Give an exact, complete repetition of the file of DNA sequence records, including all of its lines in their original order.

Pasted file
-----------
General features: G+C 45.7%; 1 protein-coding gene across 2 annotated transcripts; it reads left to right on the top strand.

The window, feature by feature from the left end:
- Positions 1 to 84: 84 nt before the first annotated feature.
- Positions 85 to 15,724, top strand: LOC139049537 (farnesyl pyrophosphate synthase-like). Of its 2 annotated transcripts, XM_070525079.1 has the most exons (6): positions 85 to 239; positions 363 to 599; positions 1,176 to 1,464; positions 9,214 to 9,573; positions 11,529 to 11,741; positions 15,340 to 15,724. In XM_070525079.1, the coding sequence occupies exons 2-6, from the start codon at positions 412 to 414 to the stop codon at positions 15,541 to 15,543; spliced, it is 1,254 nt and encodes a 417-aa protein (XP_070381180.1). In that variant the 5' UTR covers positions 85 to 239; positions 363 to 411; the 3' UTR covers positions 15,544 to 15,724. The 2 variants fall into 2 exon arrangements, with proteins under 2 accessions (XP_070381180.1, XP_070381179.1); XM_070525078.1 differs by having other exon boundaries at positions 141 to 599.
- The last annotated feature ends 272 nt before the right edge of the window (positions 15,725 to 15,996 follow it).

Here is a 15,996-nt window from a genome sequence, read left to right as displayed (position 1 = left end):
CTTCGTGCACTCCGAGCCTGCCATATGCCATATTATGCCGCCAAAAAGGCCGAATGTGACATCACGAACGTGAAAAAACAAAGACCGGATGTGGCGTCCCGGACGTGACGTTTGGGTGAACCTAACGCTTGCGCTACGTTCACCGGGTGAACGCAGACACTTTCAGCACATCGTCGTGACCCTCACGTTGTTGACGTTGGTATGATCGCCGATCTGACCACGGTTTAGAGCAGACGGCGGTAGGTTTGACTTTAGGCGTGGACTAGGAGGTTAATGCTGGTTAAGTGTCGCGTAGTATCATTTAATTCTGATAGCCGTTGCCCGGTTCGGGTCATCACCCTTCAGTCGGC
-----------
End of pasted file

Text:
General features: G+C 45.7%; 1 protein-coding gene across 2 annotated transcripts; it reads left to right on the top strand.

The window, feature by feature from the left end:
- Positions 1 to 84: 84 nt before the first annotated feature.
- Positions 85 to 15,724, top strand: LOC139049537 (farnesyl pyrophosphate synthase-like). Of its 2 annotated transcripts, XM_070525079.1 has the most exons (6): positions 85 to 239; positions 363 to 599; positions 1,176 to 1,464; positions 9,214 to 9,573; positions 11,529 to 11,741; positions 15,340 to 15,724. In XM_070525079.1, the coding sequence occupies exons 2-6, from the start codon at positions 412 to 414 to the stop codon at positions 15,541 to 15,543; spliced, it is 1,254 nt and encodes a 417-aa protein (XP_070381180.1). In that variant the 5' UTR covers positions 85 to 239; positions 363 to 411; the 3' UTR covers positions 15,544 to 15,724. The 2 variants fall into 2 exon arrangements, with proteins under 2 accessions (XP_070381180.1, XP_070381179.1); XM_070525078.1 differs by having other exon boundaries at positions 141 to 599.
- The last annotated feature ends 272 nt before the right edge of the window (positions 15,725 to 15,996 follow it).

Here is a 15,996-nt window from a genome sequence, read left to right as displayed (position 1 = left end):
CTTCGTGCACTCCGAGCCTGCCATATGCCATATTATGCCGCCAAAAAGGCCGAATGTGACATCACGAACGTGAAAAAACAAAGACCGGATGTGGCGTCCCGGACGTGACGTTTGGGTGAACCTAACGCTTGCGCTACGTTCACCGGGTGAACGCAGACACTTTCAGCACATCGTCGTGACCCTCACGTTGTTGACGTTGGTATGATCGCCGATCTGACCACGGTTTAGAGCAGACGGCGGTAGGTTTGACTTTAGGCGTGGACTAGGAGGTTAATGCTGGTTAAGTGTCGCGTAGTATCATTTAATTCTGATAGCCGTTGCCCGGTTCGGGTCATCACCCTTCAGTCGGC